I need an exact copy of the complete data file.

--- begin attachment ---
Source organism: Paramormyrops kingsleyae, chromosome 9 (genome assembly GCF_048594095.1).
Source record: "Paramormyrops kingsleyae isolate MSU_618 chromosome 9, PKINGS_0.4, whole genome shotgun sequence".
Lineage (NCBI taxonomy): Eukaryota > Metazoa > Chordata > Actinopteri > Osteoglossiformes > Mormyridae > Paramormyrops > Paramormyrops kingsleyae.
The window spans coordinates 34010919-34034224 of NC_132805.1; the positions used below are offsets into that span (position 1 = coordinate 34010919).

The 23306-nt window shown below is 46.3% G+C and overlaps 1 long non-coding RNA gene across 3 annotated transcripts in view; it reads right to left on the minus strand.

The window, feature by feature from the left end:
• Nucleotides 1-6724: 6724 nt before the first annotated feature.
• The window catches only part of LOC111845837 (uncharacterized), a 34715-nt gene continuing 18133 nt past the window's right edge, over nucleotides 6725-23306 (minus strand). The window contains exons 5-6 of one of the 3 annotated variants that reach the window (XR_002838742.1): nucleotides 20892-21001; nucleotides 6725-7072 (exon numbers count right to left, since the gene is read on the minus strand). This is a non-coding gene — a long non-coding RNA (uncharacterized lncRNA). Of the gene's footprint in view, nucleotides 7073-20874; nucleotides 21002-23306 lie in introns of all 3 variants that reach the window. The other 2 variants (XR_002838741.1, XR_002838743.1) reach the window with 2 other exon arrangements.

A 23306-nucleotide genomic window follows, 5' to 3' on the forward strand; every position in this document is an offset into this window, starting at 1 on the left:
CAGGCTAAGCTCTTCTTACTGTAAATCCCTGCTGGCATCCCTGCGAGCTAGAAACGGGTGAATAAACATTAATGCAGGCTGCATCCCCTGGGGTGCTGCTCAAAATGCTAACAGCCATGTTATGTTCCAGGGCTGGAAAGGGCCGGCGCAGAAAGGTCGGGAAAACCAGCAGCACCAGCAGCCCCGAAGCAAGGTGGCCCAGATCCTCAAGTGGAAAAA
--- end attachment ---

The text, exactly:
Source organism: Paramormyrops kingsleyae, chromosome 9 (genome assembly GCF_048594095.1).
Source record: "Paramormyrops kingsleyae isolate MSU_618 chromosome 9, PKINGS_0.4, whole genome shotgun sequence".
Lineage (NCBI taxonomy): Eukaryota > Metazoa > Chordata > Actinopteri > Osteoglossiformes > Mormyridae > Paramormyrops > Paramormyrops kingsleyae.
The window spans coordinates 34010919-34034224 of NC_132805.1; the positions used below are offsets into that span (position 1 = coordinate 34010919).

The 23306-nt window shown below is 46.3% G+C and overlaps 1 long non-coding RNA gene across 3 annotated transcripts in view; it reads right to left on the minus strand.

The window, feature by feature from the left end:
• Nucleotides 1-6724: 6724 nt before the first annotated feature.
• The window catches only part of LOC111845837 (uncharacterized), a 34715-nt gene continuing 18133 nt past the window's right edge, over nucleotides 6725-23306 (minus strand). The window contains exons 5-6 of one of the 3 annotated variants that reach the window (XR_002838742.1): nucleotides 20892-21001; nucleotides 6725-7072 (exon numbers count right to left, since the gene is read on the minus strand). This is a non-coding gene — a long non-coding RNA (uncharacterized lncRNA). Of the gene's footprint in view, nucleotides 7073-20874; nucleotides 21002-23306 lie in introns of all 3 variants that reach the window. The other 2 variants (XR_002838741.1, XR_002838743.1) reach the window with 2 other exon arrangements.

A 23306-nucleotide genomic window follows, 5' to 3' on the forward strand; every position in this document is an offset into this window, starting at 1 on the left:
CAGGCTAAGCTCTTCTTACTGTAAATCCCTGCTGGCATCCCTGCGAGCTAGAAACGGGTGAATAAACATTAATGCAGGCTGCATCCCCTGGGGTGCTGCTCAAAATGCTAACAGCCATGTTATGTTCCAGGGCTGGAAAGGGCCGGCGCAGAAAGGTCGGGAAAACCAGCAGCACCAGCAGCCCCGAAGCAAGGTGGCCCAGATCCTCAAGTGGAAAAA